Settling The Real Estate Vs Stocks Debate


The real estate vs stocks debate asks some important questions: Which is better for my goal? How should I choose where to put my capital? Better yet, which vehicle is most deserving of my attention?

It is worth noting, however, that those pitting real estate vs stocks are missing the bigger picture: there’s no need to choose. Both stocks and real estate have proven that they don’t need to be the only investment vehicle in an investor’s portfolio, but rather that they are entirely capable of complimenting any and every investment strategy. In other words, the real estate vs stocks debate isn’t a debate at all, as both are viable options for today’s investors. I firmly believe both belong in a good portfolio. After all, what is a great investment strategy, if not for one that emphasizes diversification?

Investing In Stocks Vs Real Estate: How Should An Investor Decide?

I want to make it abundantly clear: a truly great investing strategy is nothing, if not diverse. It is no coincidence that today’s greatest investors have had their hands in everything from real estate to equities, and everything in between. There’s potential to make money whether you choose to invest in physical real estate assets or stocks, but I digress. Simply because there is potential to make money doesn’t mean you will. Historically, each platform has proven capable of generating encouraging returns, but as the result of a smart investment strategy. That’s an important distinction to make. Making money in real estate or stocks requires more than blind luck; it demands an acute attention to detail and a mind for due diligence. It stands to reason, however, that both are viable contenders for your investment capital, which begs the question: stocks or real estate?

The stocks vs real estate dilemma continues to this day, and for good reason: they are both sound choices. I maintain that there is absolutely no reason today’s investors couldn’t invest in both stocks and real estate. In fact, I am a huge proponent of each strategy. That said, if you are trying to choose one over the other, your own tendencies will play an integral role in the impending decision — that and the potential return on investment (ROI), of course.

Both stocks and real estate can serve their investors well; that is, if they account for several important factors: risk exposure, volatility, return on investment and the amount of control you hope to exercise. If for nothing else, the path you choose should take these factors into consideration.

[ Just starting out in real estate? Copy these 12 “brain hacks” from America’s wealthiest real estate investors ]

Stocks vs real estate

Investing In Real Estate: Pros & Cons

Investing in real estate has become synonymous with some rather impressive returns. Today’s best real estate investors, for that matter, have proven that real estate belongs in just about everyone’s investment portfolio. Few investment vehicles can match the earnings potential of tangible real estate assets while simultaneously mitigating risk. That said, investing in real estate is not without its own caveats; there are risks to take into consideration. If you are trying to decide whether or not you should invest in real estate, I recommend weighing the following pros and cons, and how you expect them to impact your personal situation:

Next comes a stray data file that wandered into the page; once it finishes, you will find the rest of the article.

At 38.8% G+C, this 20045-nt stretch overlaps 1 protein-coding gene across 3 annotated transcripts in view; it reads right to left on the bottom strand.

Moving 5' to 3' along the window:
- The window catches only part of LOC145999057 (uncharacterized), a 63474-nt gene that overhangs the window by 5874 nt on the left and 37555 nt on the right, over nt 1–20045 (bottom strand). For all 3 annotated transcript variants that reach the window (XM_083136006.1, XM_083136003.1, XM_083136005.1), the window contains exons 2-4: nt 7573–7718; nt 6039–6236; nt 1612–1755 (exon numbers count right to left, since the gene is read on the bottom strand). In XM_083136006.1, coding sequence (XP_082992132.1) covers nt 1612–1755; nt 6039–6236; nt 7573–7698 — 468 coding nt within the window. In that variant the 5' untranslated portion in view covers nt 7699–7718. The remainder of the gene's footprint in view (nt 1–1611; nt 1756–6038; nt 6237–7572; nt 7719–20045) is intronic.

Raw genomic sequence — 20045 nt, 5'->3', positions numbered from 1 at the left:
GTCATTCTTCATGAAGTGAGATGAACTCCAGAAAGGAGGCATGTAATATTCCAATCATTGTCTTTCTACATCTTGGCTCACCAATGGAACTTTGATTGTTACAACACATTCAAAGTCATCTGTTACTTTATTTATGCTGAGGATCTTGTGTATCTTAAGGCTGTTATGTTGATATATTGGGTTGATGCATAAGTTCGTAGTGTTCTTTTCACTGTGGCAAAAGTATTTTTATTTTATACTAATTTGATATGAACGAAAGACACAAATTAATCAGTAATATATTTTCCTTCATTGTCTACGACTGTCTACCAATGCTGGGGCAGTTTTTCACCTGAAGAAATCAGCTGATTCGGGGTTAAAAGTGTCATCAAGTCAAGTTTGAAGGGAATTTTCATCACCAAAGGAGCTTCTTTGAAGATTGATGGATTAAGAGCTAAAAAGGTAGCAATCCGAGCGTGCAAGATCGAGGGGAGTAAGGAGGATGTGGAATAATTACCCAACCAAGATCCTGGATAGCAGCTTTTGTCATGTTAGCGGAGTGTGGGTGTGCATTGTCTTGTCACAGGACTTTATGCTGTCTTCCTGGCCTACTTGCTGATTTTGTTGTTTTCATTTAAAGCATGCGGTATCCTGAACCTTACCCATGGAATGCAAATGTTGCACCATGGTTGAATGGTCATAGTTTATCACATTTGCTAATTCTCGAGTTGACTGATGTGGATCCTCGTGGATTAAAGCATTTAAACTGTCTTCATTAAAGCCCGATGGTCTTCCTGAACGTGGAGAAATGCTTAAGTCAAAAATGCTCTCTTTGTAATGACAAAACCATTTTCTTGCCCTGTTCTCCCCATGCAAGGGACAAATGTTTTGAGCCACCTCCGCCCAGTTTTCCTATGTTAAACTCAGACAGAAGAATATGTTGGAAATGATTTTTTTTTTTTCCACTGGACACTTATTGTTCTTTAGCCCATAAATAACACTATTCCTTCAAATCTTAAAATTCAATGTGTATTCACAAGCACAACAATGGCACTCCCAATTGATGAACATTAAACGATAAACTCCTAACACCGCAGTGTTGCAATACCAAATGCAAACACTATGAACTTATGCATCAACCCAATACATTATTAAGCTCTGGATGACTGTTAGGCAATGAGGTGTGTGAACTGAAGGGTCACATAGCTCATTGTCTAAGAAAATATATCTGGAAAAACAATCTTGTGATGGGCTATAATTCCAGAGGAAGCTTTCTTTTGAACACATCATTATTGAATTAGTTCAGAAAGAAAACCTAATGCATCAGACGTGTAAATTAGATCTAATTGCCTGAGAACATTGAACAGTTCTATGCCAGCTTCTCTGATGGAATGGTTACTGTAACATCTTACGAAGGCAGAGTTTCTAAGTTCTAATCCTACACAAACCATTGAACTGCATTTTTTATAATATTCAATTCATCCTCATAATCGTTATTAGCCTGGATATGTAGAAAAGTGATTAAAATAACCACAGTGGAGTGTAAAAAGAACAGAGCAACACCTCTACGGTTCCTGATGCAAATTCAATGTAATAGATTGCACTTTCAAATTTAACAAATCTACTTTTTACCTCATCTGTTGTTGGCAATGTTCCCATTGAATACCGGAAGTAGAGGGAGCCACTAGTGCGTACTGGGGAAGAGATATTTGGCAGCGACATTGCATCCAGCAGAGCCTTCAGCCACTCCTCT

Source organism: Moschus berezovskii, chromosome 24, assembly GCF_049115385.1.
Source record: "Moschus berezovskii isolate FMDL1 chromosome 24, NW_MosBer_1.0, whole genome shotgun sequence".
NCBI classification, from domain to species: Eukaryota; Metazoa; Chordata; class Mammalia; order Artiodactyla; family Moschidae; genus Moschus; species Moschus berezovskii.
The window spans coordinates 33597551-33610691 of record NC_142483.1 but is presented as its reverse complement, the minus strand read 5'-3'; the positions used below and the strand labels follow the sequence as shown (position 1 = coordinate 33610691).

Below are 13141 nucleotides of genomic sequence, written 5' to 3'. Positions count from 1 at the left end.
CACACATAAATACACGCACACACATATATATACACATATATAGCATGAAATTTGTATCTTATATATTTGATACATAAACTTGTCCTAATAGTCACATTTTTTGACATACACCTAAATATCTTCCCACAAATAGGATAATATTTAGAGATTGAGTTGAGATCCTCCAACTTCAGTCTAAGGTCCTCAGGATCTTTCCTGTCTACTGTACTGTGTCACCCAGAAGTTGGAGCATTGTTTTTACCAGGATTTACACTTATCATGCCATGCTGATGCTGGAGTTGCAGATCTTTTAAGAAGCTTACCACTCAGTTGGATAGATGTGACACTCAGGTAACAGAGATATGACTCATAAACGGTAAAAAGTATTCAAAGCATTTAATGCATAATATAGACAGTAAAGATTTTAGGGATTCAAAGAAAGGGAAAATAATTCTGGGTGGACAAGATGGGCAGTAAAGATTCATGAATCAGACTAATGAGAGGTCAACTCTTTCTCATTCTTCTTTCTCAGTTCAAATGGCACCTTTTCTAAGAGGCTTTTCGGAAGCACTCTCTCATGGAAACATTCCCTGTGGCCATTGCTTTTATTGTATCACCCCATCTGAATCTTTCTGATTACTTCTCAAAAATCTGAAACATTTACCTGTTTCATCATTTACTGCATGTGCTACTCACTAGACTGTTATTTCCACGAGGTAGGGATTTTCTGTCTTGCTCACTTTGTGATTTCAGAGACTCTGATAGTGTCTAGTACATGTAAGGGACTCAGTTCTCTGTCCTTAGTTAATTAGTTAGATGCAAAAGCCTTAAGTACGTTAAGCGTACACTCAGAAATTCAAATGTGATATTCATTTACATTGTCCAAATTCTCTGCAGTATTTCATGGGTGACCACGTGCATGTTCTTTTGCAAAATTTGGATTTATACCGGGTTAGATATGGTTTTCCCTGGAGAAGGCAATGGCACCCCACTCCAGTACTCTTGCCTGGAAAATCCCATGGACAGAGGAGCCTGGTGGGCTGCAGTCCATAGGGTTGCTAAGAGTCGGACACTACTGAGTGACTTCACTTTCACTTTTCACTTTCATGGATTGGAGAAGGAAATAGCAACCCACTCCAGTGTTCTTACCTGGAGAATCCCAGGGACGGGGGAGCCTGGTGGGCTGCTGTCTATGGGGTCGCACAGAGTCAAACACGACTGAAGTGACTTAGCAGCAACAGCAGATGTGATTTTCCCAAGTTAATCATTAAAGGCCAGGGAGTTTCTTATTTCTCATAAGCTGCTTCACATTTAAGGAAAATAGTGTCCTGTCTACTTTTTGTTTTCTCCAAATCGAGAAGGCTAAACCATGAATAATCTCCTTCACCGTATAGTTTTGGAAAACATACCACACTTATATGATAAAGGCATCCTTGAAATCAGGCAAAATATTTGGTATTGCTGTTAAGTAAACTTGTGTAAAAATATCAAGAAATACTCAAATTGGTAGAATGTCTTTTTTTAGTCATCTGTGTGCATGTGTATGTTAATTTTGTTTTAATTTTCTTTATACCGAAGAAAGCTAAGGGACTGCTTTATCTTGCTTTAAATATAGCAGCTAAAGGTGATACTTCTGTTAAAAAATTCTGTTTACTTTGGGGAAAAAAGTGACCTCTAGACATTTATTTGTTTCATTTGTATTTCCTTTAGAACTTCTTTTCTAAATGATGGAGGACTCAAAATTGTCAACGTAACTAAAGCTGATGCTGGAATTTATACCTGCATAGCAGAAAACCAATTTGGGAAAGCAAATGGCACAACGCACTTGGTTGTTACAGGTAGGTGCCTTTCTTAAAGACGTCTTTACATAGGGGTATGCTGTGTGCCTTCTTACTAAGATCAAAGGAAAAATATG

The Argument For Real Estate

  • Inherent Control: One of the greatest benefits of investing in real estate is the amount of control one has over their exit strategy. As a real estate investor, your returns are directly correlated to your involvement. What you do has ramifications — good or bad. That said, a lot of investors like the control they can exercise in a real estate deal, and I agree with them. There’s a lot to be said for deciding your own fate and putting in hard work that translates to tangible success.
  • Tangible Assets: Investing in real estate awards entrepreneurs with a tangible asset. In other words, investments are secured by a physical asset: the house. Stocks, on the other hand, lack any resemblance of a tangible asset.
  • Cash Flow: Passive income investors can generate cash flow from rental properties, which can translate into encouraging profits in today’s environment. What’s more, cash flow from a properly established rental property can become entirely passive in the event the appropriate steps are taken.
  • Leverage: Real estate investors do not have to use their own money to fund deals; they can leverage capital from other sources, which allows them to remain liquid. Leverage also allows real estate investors to invest in multiple properties at a time, as opposed to a single property.
  • Appreciation: Though it’s not always guaranteed, history has taught us that homes appreciate more often than not. Real estate assets tend to go up in value more often than they go down, which builds equity and adds to one’s net worth.
  • Tax Shelter: In addition to encouraging profit margins, real estate coincides with some impressive tax benefits. Homeowners, for example, can reduce their taxable obligations each year by deducting the interest they pay on their mortgage. On top of that, rental property owners can capitalize on depreciation and several other tax breaks if they are using their home to collect rent. There are actually quite a few tax breaks that can contribute to making real estate an even more attractive investment.

The Argument Against Real Estate